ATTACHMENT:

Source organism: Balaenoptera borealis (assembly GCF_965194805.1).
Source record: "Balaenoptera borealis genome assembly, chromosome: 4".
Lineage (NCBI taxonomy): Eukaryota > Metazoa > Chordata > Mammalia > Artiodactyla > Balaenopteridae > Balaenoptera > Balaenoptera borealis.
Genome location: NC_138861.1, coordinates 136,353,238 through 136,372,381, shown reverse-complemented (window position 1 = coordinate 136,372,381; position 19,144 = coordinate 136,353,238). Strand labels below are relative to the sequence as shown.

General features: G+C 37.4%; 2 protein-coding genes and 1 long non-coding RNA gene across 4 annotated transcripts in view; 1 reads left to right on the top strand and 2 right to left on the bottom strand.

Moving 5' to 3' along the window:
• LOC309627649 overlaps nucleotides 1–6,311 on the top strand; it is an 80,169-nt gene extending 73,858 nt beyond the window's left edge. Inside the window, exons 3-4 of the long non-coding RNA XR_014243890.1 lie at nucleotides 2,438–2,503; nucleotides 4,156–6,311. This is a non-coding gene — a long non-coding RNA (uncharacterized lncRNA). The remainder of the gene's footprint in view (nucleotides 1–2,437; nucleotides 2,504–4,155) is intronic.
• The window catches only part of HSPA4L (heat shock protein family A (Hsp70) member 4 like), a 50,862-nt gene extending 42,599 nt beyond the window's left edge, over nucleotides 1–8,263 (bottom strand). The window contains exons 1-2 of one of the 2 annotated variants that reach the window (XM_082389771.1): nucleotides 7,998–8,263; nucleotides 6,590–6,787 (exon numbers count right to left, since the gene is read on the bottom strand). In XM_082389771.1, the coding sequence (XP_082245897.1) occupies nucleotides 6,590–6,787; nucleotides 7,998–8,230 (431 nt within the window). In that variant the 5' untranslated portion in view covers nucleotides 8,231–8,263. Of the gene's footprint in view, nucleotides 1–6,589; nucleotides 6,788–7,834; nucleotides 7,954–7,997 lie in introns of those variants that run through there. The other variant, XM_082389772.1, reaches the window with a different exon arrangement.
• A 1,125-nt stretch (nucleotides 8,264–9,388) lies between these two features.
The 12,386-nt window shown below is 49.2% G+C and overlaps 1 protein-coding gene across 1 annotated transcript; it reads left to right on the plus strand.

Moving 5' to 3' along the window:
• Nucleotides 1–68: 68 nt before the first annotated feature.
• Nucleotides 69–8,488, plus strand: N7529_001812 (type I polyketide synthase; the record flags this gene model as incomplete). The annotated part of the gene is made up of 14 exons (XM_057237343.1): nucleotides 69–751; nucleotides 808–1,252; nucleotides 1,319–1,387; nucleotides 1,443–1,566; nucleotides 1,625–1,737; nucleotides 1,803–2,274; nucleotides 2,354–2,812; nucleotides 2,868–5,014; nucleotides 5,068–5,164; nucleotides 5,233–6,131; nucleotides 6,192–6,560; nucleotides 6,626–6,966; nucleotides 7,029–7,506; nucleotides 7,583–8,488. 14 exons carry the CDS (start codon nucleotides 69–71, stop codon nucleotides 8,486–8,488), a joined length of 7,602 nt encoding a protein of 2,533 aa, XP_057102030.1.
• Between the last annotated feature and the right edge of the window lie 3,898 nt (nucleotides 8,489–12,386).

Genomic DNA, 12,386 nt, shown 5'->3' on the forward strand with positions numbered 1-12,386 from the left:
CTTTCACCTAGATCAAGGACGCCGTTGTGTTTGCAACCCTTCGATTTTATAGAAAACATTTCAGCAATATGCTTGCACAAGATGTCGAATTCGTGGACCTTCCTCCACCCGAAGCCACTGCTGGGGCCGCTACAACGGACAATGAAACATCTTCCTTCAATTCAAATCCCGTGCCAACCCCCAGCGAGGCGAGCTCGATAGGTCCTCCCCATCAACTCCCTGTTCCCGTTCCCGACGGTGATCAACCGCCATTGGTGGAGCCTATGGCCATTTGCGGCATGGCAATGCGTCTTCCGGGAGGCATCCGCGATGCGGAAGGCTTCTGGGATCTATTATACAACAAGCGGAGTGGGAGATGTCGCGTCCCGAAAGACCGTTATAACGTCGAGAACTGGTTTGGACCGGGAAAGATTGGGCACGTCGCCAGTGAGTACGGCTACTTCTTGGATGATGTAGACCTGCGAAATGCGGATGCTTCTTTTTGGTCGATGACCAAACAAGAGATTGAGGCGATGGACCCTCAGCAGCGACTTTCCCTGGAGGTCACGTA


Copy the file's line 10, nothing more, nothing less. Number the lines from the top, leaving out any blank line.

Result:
The 12,386-nt window shown below is 49.2% G+C and overlaps 1 protein-coding gene across 1 annotated transcript; it reads left to right on the plus strand.